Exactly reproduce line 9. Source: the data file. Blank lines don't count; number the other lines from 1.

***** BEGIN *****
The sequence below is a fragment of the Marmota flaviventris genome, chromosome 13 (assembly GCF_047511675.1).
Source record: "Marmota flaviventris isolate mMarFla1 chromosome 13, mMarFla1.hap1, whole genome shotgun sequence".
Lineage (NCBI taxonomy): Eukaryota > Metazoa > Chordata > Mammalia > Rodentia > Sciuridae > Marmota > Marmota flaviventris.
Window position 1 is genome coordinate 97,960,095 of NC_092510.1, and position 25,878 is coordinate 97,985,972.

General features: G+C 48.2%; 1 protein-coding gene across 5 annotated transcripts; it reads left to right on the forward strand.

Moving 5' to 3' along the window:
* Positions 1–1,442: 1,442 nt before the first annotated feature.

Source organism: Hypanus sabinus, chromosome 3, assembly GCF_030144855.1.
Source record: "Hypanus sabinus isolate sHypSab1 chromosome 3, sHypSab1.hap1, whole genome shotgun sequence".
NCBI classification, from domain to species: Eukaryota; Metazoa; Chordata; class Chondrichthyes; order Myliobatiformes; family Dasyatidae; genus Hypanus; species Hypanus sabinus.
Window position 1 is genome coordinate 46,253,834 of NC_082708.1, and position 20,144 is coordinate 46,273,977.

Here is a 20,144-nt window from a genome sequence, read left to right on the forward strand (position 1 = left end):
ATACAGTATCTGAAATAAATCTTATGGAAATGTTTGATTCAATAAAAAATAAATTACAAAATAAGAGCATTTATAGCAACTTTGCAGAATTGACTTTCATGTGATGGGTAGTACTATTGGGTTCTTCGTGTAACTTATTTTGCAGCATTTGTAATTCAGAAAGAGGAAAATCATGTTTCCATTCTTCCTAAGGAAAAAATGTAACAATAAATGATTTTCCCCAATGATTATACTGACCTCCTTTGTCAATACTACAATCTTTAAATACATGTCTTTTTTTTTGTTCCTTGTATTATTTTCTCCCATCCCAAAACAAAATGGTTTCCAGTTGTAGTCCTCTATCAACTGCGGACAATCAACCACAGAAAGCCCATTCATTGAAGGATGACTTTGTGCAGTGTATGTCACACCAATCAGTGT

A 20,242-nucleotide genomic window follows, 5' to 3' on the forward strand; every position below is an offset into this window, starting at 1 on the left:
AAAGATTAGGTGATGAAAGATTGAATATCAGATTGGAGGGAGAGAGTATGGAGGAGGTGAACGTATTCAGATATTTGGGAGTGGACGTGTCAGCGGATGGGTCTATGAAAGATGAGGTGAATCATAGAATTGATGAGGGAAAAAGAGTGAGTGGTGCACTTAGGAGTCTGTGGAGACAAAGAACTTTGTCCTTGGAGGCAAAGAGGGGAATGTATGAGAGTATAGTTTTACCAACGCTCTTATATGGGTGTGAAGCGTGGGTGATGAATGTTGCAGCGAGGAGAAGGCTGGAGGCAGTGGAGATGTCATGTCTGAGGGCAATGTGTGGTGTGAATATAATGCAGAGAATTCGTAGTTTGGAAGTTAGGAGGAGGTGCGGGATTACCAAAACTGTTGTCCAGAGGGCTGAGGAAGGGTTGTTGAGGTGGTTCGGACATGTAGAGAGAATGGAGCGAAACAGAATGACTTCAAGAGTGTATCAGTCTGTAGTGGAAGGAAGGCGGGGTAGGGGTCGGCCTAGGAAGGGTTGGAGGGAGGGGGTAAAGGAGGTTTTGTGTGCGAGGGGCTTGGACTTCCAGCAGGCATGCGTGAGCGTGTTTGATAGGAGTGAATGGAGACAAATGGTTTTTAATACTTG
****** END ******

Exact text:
Source record: "Hypanus sabinus isolate sHypSab1 chromosome 3, sHypSab1.hap1, whole genome shotgun sequence".